Judge Rules Against Qualcomm In Monopoly Case

A U.S. District Court judge has issued a ruling saying that Qualcomm Inc. (NASDAQ: QCOM) must change how it does business and renegotiate its license deals with its customers. Judge Lucy Koh wrote in her ruling: “Qualcomm’s licensing practices have strangled competition in the CDMA and premium LTE modem chip markets for years, and harmed rivals, OEMs, and end consumers in the process.” As part of the ruling, Qualcomm must now report to the U.S. Federal Trade Commission (FTC) on an annual basis and submit compliance and monitoring reports for the next seven years.

More than two years ago, the FTC filed a lawsuit accusing Qualcomm of operating a monopoly in wireless chips. The agency argued that Qualcomm charged “excessive” licensing fees for its technology and forced customers to work exclusively with it. The FTC said that Qualcomm’s actions stifled competition, which in turn drove up the cost of phones and hurt consumers with higher handset prices.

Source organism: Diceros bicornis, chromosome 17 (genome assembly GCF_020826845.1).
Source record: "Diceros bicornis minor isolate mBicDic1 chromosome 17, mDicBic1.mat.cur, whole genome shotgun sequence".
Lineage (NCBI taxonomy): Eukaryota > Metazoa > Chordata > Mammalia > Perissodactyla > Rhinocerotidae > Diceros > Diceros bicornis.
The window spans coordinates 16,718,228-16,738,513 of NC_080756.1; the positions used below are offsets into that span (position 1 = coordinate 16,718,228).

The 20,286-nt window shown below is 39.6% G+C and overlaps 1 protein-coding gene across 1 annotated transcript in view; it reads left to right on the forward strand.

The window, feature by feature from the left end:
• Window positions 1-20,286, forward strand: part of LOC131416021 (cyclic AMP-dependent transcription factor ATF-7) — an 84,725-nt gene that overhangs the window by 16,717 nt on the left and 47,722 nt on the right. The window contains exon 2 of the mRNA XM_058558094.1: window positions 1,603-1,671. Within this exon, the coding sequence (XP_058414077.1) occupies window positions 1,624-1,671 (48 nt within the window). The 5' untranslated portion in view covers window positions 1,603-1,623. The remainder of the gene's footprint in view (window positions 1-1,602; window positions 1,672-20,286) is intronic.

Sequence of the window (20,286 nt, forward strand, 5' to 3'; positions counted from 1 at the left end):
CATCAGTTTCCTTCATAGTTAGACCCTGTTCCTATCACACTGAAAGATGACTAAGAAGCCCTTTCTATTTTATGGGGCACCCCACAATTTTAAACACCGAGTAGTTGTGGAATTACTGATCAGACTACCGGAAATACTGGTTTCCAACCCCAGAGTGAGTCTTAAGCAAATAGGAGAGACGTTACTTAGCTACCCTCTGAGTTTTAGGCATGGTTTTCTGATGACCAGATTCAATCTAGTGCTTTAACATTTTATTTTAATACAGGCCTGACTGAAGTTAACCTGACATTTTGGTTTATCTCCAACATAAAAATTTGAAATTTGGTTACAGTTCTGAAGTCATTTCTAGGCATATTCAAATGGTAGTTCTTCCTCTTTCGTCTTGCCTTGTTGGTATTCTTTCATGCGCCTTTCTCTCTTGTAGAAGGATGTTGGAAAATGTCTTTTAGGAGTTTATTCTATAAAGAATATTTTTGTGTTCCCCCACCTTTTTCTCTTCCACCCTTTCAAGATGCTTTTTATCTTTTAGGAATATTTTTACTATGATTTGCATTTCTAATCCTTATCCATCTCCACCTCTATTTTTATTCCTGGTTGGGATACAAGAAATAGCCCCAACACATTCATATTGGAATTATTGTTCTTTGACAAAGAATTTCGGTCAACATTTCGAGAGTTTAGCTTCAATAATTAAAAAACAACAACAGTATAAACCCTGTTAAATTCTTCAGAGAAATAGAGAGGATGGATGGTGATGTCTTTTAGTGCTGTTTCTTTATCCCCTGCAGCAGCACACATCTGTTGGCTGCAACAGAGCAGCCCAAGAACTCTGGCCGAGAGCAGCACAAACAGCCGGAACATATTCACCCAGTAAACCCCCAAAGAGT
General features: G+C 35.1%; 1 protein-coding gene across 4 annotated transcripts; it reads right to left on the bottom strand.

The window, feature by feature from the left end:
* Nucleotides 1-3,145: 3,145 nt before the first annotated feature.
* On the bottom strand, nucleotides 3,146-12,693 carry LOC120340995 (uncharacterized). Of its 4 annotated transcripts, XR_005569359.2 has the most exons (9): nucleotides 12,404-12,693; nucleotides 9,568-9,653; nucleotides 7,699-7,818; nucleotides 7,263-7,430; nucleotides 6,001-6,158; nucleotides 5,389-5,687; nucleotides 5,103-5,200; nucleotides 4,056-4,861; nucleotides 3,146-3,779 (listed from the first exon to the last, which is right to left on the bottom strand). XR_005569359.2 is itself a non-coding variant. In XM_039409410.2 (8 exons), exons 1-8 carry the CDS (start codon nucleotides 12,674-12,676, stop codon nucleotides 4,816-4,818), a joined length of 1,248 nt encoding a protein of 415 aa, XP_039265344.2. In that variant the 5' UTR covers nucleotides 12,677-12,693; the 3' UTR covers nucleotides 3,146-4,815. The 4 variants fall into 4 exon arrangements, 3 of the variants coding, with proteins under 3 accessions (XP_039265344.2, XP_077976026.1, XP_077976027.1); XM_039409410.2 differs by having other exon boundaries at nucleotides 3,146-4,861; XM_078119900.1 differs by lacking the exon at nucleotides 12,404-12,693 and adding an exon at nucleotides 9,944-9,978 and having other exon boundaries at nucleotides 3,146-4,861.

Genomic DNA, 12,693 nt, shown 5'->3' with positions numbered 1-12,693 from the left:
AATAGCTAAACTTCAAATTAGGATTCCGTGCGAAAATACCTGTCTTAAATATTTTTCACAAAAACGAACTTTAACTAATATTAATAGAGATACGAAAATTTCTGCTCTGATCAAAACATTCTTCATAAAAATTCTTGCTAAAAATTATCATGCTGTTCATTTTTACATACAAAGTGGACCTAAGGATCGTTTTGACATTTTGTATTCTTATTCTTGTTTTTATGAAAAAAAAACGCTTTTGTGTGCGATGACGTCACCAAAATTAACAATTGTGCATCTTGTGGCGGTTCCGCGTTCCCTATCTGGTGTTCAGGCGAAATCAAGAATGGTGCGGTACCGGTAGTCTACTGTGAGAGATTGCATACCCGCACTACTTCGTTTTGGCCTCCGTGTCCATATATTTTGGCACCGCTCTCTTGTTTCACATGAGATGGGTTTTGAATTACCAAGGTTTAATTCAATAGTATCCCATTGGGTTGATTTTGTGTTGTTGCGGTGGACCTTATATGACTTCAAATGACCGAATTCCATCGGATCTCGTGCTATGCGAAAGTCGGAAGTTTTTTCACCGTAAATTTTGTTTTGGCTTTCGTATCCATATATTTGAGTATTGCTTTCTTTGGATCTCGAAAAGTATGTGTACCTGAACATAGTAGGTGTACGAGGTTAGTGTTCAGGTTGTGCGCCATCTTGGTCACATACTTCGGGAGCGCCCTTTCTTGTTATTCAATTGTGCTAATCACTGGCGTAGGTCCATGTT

Judge Koh agreed with the FTC arguments, writing in her ruling that Qualcomm can’t force a customer to sign a license before it will supply it with chips. The verdict calls into question the company’s entire business model. A considerable amount of Qualcomm’s revenue comes from collecting royalties based on the value of the handset using its chips.

FTC Competition Director Bruce Hoffman said in a statement that the “decision that Qualcomm’s practices violate the antitrust laws is an important win for competition in a key segment of the economy.” He continued on to say, “FTC staff will remain vigilant in pursuing unilateral conduct by technology firms that harms the competitive process.”

In a statement, Don Rosenberg, executive vice president and general counsel for Qualcomm, said, “We strongly disagree with the judge’s conclusions, her interpretation of the facts, and her application of the law.” Qualcomm intends to seek an immediate stay of the district court’s judgement and an expedited appeal to the U.S. Court of Appeals for the 9th Circuit. While it usually takes about two to three years for the 9th Circuit to issue rulings in antitrust cases, fast-tracking the case could mean a decision in about a year.